The facade of the police station in the mostly Shi’ite city of Hilla appeared to have collapsed in the explosion, leaving chunks of mortar and cinder blocks strewn in front of the building. Dozens of policemen were killed and wounded and a huge crater was carved into the ground by the blast.
Police vehicles and private cars parked in front of the building were destroyed and some were overturned.
Witnesses say the bomber rammed his vehicle through the police station’s main gate on Thursday morning, just as police were changing shifts.
The head of Babil province’s provincial council, Kazem Majid al Touman, complained that his requests for bomb detection equipment had been ignored by the central government in Baghdad. He blamed the violence on the government:
He said he repeatedly asked the government for bomb detection devices and for 2,000 more policemen, but that Baghdad had issued decrees without taking any effective measures.
The head of the Babil Province security commission, Heidar Zanbour, told an Iraq television outlet that it was the responsibility of Prime Minister Nouri al-Maliki to save the citizens of Babil Province from future violence of this sort.
Middle East expert James Denselow of King’s College London points out that the bombing comes at a critical moment following the U.S. operation that killed bin Laden and the scheduled withdrawal of U.S. forces from Iraq by year’s end.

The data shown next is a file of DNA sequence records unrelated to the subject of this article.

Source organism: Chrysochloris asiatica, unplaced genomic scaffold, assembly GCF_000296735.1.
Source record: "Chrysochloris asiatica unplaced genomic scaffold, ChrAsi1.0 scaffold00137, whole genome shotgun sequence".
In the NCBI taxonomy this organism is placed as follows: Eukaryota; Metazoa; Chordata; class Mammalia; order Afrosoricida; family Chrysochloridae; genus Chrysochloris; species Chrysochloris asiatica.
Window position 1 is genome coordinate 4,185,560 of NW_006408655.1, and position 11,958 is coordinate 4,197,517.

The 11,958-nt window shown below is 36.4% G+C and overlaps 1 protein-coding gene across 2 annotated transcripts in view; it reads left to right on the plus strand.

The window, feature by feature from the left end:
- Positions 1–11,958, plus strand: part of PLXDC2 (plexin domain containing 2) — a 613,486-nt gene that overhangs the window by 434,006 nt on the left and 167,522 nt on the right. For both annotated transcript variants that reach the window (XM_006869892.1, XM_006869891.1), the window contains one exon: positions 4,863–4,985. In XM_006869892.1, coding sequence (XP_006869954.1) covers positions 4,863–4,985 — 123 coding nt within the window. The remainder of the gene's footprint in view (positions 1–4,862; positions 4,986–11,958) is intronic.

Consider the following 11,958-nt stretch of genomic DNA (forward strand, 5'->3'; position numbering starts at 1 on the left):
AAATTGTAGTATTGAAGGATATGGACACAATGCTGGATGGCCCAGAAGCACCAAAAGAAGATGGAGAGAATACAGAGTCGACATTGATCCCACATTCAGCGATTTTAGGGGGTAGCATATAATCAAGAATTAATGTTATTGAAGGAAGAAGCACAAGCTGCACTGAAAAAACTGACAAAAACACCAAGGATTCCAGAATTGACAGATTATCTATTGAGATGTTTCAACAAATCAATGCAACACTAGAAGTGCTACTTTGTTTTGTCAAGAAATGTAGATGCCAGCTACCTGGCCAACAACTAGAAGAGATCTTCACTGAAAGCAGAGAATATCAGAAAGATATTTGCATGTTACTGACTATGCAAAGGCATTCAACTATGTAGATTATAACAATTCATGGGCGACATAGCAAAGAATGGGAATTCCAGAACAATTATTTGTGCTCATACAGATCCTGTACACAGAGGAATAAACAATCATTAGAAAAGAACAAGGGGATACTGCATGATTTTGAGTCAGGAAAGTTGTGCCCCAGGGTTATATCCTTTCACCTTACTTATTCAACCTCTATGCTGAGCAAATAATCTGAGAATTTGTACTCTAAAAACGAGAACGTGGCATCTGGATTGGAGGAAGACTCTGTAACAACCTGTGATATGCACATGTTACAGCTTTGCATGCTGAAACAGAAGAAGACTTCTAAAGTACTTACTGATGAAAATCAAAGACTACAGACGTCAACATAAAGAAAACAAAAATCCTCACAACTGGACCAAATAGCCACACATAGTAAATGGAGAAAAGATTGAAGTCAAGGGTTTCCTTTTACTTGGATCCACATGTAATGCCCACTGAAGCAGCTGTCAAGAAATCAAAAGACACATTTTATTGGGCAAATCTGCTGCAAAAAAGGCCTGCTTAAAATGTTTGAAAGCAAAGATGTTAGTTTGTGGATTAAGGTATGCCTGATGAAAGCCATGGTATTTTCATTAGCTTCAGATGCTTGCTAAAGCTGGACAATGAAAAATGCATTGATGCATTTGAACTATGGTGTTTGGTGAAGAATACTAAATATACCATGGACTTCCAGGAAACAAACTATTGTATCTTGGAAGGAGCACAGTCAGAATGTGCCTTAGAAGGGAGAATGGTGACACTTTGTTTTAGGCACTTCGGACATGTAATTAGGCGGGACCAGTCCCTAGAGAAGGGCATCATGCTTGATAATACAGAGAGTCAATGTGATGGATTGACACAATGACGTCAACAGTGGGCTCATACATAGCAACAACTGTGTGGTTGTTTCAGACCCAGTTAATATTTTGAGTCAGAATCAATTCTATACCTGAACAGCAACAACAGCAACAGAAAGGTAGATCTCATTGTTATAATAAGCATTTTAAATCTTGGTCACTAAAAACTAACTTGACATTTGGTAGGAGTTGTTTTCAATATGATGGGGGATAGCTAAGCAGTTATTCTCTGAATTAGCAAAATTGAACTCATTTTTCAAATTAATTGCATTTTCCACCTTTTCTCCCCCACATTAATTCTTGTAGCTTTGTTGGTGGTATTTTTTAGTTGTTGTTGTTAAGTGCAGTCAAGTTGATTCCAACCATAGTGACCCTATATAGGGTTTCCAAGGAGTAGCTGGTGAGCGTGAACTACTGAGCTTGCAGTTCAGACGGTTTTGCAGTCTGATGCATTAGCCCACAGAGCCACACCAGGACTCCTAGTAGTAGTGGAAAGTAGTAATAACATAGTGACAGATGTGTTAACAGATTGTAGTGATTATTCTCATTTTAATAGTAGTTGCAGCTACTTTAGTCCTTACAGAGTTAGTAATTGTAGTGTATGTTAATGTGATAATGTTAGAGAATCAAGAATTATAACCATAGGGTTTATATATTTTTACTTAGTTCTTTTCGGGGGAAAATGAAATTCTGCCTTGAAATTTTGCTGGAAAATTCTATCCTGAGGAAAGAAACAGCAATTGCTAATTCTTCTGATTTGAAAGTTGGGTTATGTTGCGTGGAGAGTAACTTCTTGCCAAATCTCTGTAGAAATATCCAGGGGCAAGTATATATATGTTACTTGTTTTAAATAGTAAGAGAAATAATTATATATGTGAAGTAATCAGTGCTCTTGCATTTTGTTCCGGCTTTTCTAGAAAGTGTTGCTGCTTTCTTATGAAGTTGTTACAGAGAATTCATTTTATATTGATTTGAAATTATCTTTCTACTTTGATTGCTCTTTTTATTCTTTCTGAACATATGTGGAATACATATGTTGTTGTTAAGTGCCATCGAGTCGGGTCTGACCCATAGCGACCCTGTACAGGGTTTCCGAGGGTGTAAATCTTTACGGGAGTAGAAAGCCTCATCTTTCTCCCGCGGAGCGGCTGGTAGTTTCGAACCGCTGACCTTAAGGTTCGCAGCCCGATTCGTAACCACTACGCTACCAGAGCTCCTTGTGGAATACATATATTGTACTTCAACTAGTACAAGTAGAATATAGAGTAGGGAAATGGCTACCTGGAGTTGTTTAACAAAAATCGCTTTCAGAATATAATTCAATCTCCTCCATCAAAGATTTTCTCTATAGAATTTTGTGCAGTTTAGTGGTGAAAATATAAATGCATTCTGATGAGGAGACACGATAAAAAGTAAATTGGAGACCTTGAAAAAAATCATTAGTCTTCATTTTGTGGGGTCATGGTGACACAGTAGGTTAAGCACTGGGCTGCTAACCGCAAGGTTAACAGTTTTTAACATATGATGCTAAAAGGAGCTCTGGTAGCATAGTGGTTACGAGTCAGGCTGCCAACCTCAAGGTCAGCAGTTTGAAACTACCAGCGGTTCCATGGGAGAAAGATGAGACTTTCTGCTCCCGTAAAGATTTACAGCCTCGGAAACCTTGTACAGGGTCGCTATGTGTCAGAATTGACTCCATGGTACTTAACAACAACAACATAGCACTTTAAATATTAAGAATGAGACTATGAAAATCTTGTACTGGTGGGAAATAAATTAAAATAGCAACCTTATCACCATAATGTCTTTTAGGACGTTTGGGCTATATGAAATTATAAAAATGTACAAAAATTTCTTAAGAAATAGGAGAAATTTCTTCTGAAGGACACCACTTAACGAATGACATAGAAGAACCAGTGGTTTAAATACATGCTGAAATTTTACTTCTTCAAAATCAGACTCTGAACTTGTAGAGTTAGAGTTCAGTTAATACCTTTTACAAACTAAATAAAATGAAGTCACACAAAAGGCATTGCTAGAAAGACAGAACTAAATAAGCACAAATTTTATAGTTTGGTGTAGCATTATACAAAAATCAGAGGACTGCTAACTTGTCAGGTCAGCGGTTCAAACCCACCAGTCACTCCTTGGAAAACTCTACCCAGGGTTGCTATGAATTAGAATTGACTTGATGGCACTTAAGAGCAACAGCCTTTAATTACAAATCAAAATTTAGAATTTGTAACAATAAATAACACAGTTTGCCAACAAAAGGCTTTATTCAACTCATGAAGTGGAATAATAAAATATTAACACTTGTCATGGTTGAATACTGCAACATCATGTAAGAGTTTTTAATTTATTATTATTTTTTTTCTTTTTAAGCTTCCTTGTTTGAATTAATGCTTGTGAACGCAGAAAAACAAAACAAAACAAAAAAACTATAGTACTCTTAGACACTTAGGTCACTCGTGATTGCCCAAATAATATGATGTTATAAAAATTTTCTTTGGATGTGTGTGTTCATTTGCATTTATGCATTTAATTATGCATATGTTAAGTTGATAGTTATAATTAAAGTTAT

"This bombing is a reminder at the time of bin Laden's death that one of the legacies of the American invasion of Iraq was al -Qaida establishing a very dangerous and deadly presence in the country that is still a force to be reckoned with today, and that's the element of the ongoing equation concerning whether the Americans will leave entirely by the end of the year or not, which is very much the live question in Iraq, as we speak," said Denselow.
On Tuesday, a car bomb ripped through a Baghdad cafe in a mostly Shi’ite area of the upscale Dora neighborhood. More than a dozen young men were killed as they watched a soccer match.
U.S. officials have been conferring with Iraqi leaders in recent weeks to discuss whether some American troops should remain in the country beyond the year-end deadline for their withdrawal. Some 45,000 U.S. soldiers remain in Iraq, mostly to advise and train Iraqi security forces.